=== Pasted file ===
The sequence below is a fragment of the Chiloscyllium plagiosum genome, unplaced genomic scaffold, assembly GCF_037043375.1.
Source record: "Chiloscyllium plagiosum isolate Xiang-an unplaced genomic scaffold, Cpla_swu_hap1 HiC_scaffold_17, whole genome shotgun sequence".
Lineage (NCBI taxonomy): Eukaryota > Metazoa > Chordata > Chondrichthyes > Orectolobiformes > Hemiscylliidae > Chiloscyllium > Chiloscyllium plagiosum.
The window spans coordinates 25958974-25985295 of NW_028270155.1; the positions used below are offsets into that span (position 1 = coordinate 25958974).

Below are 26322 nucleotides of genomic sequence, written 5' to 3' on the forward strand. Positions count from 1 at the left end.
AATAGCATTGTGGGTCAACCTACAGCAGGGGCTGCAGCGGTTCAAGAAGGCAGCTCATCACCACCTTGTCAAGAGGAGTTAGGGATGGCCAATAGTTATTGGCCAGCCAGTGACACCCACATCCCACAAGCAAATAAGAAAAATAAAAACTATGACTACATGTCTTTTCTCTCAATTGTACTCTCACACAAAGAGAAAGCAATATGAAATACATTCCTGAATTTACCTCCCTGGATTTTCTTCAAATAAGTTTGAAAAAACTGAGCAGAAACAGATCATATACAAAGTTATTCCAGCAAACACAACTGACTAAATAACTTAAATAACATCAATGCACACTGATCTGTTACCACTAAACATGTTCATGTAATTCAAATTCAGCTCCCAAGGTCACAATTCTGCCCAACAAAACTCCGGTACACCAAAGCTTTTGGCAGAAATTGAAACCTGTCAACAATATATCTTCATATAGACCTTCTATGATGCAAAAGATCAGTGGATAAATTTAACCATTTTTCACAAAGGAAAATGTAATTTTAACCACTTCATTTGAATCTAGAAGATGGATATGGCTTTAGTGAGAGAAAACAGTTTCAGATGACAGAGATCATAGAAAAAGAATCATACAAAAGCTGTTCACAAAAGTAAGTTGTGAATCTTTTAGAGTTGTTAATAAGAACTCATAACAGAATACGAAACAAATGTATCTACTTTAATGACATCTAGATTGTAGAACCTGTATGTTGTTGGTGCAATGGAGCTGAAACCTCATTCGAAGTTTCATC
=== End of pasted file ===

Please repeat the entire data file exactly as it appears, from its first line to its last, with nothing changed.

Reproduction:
The sequence below is a fragment of the Chiloscyllium plagiosum genome, unplaced genomic scaffold, assembly GCF_037043375.1.
Source record: "Chiloscyllium plagiosum isolate Xiang-an unplaced genomic scaffold, Cpla_swu_hap1 HiC_scaffold_17, whole genome shotgun sequence".
Lineage (NCBI taxonomy): Eukaryota > Metazoa > Chordata > Chondrichthyes > Orectolobiformes > Hemiscylliidae > Chiloscyllium > Chiloscyllium plagiosum.
The window spans coordinates 25958974-25985295 of NW_028270155.1; the positions used below are offsets into that span (position 1 = coordinate 25958974).

Below are 26322 nucleotides of genomic sequence, written 5' to 3' on the forward strand. Positions count from 1 at the left end.
AATAGCATTGTGGGTCAACCTACAGCAGGGGCTGCAGCGGTTCAAGAAGGCAGCTCATCACCACCTTGTCAAGAGGAGTTAGGGATGGCCAATAGTTATTGGCCAGCCAGTGACACCCACATCCCACAAGCAAATAAGAAAAATAAAAACTATGACTACATGTCTTTTCTCTCAATTGTACTCTCACACAAAGAGAAAGCAATATGAAATACATTCCTGAATTTACCTCCCTGGATTTTCTTCAAATAAGTTTGAAAAAACTGAGCAGAAACAGATCATATACAAAGTTATTCCAGCAAACACAACTGACTAAATAACTTAAATAACATCAATGCACACTGATCTGTTACCACTAAACATGTTCATGTAATTCAAATTCAGCTCCCAAGGTCACAATTCTGCCCAACAAAACTCCGGTACACCAAAGCTTTTGGCAGAAATTGAAACCTGTCAACAATATATCTTCATATAGACCTTCTATGATGCAAAAGATCAGTGGATAAATTTAACCATTTTTCACAAAGGAAAATGTAATTTTAACCACTTCATTTGAATCTAGAAGATGGATATGGCTTTAGTGAGAGAAAACAGTTTCAGATGACAGAGATCATAGAAAAAGAATCATACAAAAGCTGTTCACAAAAGTAAGTTGTGAATCTTTTAGAGTTGTTAATAAGAACTCATAACAGAATACGAAACAAATGTATCTACTTTAATGACATCTAGATTGTAGAACCTGTATGTTGTTGGTGCAATGGAGCTGAAACCTCATTCGAAGTTTCATC